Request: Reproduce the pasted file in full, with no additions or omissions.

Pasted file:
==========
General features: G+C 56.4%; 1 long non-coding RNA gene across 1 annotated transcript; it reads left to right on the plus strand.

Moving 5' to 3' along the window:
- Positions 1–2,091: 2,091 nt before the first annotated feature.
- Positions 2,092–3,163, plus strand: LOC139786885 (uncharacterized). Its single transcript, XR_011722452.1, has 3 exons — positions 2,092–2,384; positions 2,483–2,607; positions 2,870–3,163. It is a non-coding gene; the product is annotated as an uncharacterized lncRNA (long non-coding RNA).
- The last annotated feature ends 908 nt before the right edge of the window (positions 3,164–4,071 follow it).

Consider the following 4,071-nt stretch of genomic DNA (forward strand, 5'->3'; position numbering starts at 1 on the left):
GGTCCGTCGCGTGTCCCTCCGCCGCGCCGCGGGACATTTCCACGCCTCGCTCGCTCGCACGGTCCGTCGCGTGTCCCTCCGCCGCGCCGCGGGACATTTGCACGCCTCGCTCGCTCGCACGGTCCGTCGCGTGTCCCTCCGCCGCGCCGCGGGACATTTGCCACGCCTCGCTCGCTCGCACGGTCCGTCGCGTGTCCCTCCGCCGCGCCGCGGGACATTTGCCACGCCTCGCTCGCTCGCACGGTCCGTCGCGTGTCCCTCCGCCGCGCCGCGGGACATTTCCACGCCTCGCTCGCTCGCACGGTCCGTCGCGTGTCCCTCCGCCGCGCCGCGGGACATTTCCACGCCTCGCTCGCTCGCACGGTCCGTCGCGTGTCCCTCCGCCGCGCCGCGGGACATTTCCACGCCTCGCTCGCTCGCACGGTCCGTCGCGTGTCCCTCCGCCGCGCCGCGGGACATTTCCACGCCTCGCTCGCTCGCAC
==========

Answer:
General features: G+C 56.4%; 1 long non-coding RNA gene across 1 annotated transcript; it reads left to right on the plus strand.

Moving 5' to 3' along the window:
- Positions 1–2,091: 2,091 nt before the first annotated feature.
- Positions 2,092–3,163, plus strand: LOC139786885 (uncharacterized). Its single transcript, XR_011722452.1, has 3 exons — positions 2,092–2,384; positions 2,483–2,607; positions 2,870–3,163. It is a non-coding gene; the product is annotated as an uncharacterized lncRNA (long non-coding RNA).
- The last annotated feature ends 908 nt before the right edge of the window (positions 3,164–4,071 follow it).

Consider the following 4,071-nt stretch of genomic DNA (forward strand, 5'->3'; position numbering starts at 1 on the left):
GGTCCGTCGCGTGTCCCTCCGCCGCGCCGCGGGACATTTCCACGCCTCGCTCGCTCGCACGGTCCGTCGCGTGTCCCTCCGCCGCGCCGCGGGACATTTGCACGCCTCGCTCGCTCGCACGGTCCGTCGCGTGTCCCTCCGCCGCGCCGCGGGACATTTGCCACGCCTCGCTCGCTCGCACGGTCCGTCGCGTGTCCCTCCGCCGCGCCGCGGGACATTTGCCACGCCTCGCTCGCTCGCACGGTCCGTCGCGTGTCCCTCCGCCGCGCCGCGGGACATTTCCACGCCTCGCTCGCTCGCACGGTCCGTCGCGTGTCCCTCCGCCGCGCCGCGGGACATTTCCACGCCTCGCTCGCTCGCACGGTCCGTCGCGTGTCCCTCCGCCGCGCCGCGGGACATTTCCACGCCTCGCTCGCTCGCACGGTCCGTCGCGTGTCCCTCCGCCGCGCCGCGGGACATTTCCACGCCTCGCTCGCTCGCAC